On June 4th news came out about a new proposed legislation in San Francisco which would bring about two things. 1) The first universal mental health system in the country, and 2) the ability force individuals with severe mental illness and drug abuse into treatment for up to one full year.
The first article I read focused on the universal mental health coverage and the increase in access to much needed care. All of which sounds great in a climate in which the need has become common knowledge even among those who do not follow mental health related topics.
The next article I read focused on the involuntary treatment. As I drive around my city, I often wonder why there isn’t a program to help people get off the streets and into the appropriate treatment(s) – and for San Francisco this is their answer. My concern is the involuntary nature of it, with which I see two issues. As the title of my blog lets on, stigma is a huge concern for people with mental illness and drug abuse and I fear that by being able to force these people into treatment, and out of the public eye, there is the risk of increasing the stigma 10-fold. How can it not increase stigma when it is publicly being said that these people cannot make a decision for themselves and the life they currently live is so wrong that we are going to take them out of their community and lock them up despite committing no crime?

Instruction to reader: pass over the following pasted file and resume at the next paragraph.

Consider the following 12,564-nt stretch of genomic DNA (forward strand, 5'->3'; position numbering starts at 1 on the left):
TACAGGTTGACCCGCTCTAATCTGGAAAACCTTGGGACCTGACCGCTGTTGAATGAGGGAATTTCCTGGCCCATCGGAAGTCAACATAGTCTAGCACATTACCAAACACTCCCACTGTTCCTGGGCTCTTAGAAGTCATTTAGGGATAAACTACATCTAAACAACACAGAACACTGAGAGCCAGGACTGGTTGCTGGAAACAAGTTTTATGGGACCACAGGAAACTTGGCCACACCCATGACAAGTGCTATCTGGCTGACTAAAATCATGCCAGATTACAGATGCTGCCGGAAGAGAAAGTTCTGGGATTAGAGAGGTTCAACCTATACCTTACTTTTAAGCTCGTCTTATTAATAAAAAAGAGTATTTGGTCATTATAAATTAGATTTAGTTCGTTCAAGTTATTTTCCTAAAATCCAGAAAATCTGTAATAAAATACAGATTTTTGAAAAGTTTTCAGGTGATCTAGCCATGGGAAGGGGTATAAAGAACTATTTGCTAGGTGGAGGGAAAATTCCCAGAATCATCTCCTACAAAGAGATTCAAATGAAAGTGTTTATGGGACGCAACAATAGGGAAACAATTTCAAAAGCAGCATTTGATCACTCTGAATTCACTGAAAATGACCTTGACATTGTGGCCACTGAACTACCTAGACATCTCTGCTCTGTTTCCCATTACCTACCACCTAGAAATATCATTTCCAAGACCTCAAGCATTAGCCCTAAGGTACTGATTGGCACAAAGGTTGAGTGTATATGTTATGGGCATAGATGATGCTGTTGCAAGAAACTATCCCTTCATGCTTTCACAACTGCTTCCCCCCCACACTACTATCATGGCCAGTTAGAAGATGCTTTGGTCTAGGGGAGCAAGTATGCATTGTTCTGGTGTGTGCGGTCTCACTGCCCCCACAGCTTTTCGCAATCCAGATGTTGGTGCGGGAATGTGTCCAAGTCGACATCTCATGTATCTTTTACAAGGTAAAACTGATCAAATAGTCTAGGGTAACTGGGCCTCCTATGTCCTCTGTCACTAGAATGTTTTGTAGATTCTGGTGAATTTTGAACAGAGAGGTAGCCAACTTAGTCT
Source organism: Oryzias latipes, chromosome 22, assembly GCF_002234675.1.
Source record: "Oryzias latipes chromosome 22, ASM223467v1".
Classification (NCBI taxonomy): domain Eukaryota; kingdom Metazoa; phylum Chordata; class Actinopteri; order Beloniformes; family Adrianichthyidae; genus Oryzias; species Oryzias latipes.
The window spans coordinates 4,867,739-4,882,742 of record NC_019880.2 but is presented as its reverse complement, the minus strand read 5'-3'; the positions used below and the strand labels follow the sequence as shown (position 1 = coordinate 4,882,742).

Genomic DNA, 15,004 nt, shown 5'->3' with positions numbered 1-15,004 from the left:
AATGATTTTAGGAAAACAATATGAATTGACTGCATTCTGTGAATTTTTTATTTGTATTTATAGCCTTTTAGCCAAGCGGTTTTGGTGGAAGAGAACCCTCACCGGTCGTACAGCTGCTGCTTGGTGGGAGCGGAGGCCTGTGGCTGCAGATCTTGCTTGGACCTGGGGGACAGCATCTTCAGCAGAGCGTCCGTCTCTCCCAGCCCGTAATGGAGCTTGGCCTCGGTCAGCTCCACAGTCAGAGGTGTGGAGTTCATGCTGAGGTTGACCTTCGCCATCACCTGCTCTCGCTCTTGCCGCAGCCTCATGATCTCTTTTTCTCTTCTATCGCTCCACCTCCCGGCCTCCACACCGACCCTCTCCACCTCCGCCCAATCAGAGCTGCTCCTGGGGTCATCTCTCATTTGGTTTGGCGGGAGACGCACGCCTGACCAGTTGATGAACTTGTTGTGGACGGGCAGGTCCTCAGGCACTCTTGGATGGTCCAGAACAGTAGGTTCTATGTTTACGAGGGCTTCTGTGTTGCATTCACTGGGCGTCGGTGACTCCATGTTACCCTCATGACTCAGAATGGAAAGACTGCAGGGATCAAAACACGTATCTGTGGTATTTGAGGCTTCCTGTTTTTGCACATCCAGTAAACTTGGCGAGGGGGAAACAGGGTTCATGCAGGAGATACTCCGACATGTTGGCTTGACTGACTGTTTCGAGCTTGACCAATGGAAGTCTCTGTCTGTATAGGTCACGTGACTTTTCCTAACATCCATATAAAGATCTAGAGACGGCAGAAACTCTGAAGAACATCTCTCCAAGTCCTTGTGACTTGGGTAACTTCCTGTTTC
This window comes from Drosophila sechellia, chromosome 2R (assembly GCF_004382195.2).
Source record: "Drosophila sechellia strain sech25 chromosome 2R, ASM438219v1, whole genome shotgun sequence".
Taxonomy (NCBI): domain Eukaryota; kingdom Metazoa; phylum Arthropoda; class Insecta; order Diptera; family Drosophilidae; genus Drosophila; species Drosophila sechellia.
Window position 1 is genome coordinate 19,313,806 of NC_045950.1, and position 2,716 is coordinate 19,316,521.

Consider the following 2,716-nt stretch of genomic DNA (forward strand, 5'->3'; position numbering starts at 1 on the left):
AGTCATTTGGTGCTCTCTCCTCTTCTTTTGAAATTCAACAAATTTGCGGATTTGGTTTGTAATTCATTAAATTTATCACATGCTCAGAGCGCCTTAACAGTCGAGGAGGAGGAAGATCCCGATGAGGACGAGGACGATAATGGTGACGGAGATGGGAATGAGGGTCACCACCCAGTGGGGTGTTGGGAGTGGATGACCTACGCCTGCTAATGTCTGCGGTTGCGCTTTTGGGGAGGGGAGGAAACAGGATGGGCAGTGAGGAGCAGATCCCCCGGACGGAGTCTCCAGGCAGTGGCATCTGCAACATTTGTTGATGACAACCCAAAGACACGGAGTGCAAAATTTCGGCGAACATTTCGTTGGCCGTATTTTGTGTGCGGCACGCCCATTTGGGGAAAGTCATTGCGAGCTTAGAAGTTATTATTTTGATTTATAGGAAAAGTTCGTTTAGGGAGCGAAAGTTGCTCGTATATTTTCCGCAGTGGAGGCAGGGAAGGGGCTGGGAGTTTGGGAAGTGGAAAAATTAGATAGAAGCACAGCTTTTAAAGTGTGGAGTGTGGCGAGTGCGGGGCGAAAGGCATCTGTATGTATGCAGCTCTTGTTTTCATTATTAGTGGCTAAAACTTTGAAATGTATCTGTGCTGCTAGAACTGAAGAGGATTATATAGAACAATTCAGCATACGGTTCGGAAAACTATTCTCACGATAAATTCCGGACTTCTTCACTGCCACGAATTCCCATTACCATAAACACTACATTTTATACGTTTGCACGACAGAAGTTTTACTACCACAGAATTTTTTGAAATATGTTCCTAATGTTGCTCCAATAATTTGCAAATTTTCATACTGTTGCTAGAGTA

My other issue with this is a simple one that you run into with voluntary treatment as well, but likely to a lesser degree. That issue is compliance post treatment. Someone has to continue taking their medication and/or stay clean and sober. After treatment, unless they provide people a place to live and transportation to their appointments it is setting them up for failure. And a failure which can prove fatal, especially where drugs are concerned. Time off of drugs decreases a person’s tolerance, and no one can guarantee that someone in the midst of a relapse is going to adjust their does for this. In addition, people becoming clean and sober are told to change people and places, something which is hard to impossible when a person is homeless.
In the book Committed (which I wrote about in more detail here and here), Drs. Miller and Hanson state “Involuntary treatment needs to be limited to situations where the only agenda is the best interest for the patient after other options to engage the patient have been exhausted.” I don’t know what the authors would think of what is going on in San Francisco, but I do know that all other options have not been exhausted. Involuntary treatment is traumatizing and so unless this is exercised with care this new policy could do much more harm than good.
But as for universal access – yes please!